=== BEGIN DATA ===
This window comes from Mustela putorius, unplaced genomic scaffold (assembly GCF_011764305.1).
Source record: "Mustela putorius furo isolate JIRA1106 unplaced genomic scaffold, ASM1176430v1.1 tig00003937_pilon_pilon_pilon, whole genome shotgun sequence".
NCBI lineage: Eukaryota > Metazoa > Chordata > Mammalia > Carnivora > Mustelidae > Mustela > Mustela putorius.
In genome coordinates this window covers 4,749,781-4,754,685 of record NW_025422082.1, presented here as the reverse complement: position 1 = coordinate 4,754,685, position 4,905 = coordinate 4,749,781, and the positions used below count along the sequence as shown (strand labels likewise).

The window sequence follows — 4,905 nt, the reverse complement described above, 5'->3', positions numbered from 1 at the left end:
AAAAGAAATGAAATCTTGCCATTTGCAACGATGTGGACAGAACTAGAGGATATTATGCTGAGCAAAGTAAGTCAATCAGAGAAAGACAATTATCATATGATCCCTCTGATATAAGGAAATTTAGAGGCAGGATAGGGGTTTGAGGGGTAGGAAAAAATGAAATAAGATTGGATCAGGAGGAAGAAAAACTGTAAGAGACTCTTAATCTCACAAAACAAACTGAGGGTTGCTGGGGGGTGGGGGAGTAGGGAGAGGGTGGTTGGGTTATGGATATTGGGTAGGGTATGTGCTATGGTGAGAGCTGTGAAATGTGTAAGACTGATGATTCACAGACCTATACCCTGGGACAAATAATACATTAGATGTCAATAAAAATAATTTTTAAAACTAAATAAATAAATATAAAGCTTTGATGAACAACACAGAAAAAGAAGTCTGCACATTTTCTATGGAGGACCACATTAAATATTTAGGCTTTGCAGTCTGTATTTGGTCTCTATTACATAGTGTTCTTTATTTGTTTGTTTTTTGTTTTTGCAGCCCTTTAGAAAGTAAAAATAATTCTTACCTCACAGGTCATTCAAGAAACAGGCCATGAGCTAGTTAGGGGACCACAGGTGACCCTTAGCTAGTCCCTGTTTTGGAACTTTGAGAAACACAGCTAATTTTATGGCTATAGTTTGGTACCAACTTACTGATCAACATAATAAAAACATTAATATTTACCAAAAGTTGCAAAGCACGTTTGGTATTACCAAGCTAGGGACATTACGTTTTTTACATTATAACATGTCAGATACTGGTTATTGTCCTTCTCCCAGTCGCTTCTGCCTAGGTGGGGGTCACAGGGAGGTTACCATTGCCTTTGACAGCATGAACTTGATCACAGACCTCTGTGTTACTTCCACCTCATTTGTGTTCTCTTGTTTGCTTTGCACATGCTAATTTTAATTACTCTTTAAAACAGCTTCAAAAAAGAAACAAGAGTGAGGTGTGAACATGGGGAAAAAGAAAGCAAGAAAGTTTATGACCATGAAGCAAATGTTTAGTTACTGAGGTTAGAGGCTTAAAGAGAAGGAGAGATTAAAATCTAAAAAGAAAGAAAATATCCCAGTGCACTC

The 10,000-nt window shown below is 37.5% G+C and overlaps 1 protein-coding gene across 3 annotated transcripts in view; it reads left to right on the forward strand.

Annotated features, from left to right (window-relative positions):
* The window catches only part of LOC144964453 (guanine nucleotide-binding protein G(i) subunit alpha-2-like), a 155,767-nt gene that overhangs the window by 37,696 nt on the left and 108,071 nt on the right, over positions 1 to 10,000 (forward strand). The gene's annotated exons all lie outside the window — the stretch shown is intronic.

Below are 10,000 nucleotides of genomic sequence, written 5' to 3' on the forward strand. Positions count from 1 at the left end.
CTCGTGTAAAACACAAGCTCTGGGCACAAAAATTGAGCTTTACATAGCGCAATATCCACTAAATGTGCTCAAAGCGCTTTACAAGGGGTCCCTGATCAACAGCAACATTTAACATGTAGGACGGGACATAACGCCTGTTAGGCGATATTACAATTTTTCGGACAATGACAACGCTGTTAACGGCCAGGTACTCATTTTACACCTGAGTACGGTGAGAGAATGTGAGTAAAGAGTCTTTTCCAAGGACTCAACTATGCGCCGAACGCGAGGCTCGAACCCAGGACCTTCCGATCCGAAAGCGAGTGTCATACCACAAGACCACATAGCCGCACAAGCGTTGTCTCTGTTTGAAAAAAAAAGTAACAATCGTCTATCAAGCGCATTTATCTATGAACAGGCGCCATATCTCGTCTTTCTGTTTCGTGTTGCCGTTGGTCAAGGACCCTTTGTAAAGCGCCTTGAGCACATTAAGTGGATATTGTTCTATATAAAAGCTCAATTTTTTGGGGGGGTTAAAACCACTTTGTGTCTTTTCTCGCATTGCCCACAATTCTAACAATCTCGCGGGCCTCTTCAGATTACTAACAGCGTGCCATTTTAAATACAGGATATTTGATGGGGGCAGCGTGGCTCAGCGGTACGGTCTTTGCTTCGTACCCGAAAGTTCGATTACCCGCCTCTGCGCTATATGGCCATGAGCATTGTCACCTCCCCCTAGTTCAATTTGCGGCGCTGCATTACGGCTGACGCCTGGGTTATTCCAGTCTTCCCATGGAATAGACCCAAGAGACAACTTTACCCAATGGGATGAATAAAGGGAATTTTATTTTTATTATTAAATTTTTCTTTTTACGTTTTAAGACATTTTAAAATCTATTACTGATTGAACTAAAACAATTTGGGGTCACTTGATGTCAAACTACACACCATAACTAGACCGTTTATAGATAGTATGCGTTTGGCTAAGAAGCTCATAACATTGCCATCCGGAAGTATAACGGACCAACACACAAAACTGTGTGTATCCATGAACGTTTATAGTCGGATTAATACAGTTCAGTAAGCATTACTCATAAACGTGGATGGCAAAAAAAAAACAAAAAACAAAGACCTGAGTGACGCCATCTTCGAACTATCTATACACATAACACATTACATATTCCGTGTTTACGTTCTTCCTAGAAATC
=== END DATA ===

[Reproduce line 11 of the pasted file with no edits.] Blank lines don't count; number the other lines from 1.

CTCGTGTAAAACACAAGCTCTGGGCACAAAAATTGAGCTTTACATAGCGCAATATCCACTAAATGTGCTCAAAGCGCTTTACAAGGGGTCCCTGATCAACAGCAACATTTAACATGTAGGACGGGACATAACGCCTGTTAGGCGATATTACAATTTTTCGGACAATGACAACGCTGTTAACGGCCAGGTACTCATTTTACACCTGAGTACGGTGAGAGAATGTGAGTAAAGAGTCTTTTCCAAGGACTCAACTATGCGCCGAACGCGAGGCTCGAACCCAGGACCTTCCGATCCGAAAGCGAGTGTCATACCACAAGACCACATAGCCGCACAAGCGTTGTCTCTGTTTGAAAAAAAAAGTAACAATCGTCTATCAAGCGCATTTATCTATGAACAGGCGCCATATCTCGTCTTTCTGTTTCGTGTTGCCGTTGGTCAAGGACCCTTTGTAAAGCGCCTTGAGCACATTAAGTGGATATTGTTCTATATAAAAGCTCAATTTTTTGGGGGGGTTAAAACCACTTTGTGTCTTTTCTCGCATTGCCCACAATTCTAACAATCTCGCGGGCCTCTTCAGATTACTAACAGCGTGCCATTTTAAATACAGGATATTTGATGGGGGCAGCGTGGCTCAGCGGTACGGTCTTTGCTTCGTACCCGAAAGTTCGATTACCCGCCTCTGCGCTATATGGCCATGAGCATTGTCACCTCCCCCTAGTTCAATTTGCGGCGCTGCATTACGGCTGACGCCTGGGTTATTCCAGTCTTCCCATGGAATAGACCCAAGAGACAACTTTACCCAATGGGATGAATAAAGGGAATTTTATTTTTATTATTAAATTTTTCTTTTTACGTTTTAAGACATTTTAAAATCTATTACTGATTGAACTAAAACAATTTGGGGTCACTTGATGTCAAACTACACACCATAACTAGACCGTTTATAGATAGTATGCGTTTGGCTAAGAAGCTCATAACATTGCCATCCGGAAGTATAACGGACCAACACACAAAACTGTGTGTATCCATGAACGTTTATAGTCGGATTAATACAGTTCAGTAAGCATTACTCATAAACGTGGATGGCAAAAAAAAAACAAAAAACAAAGACCTGAGTGACGCCATCTTCGAACTATCTATACACATAACACATTACATATTCCGTGTTTACGTTCTTCCTAGAAATC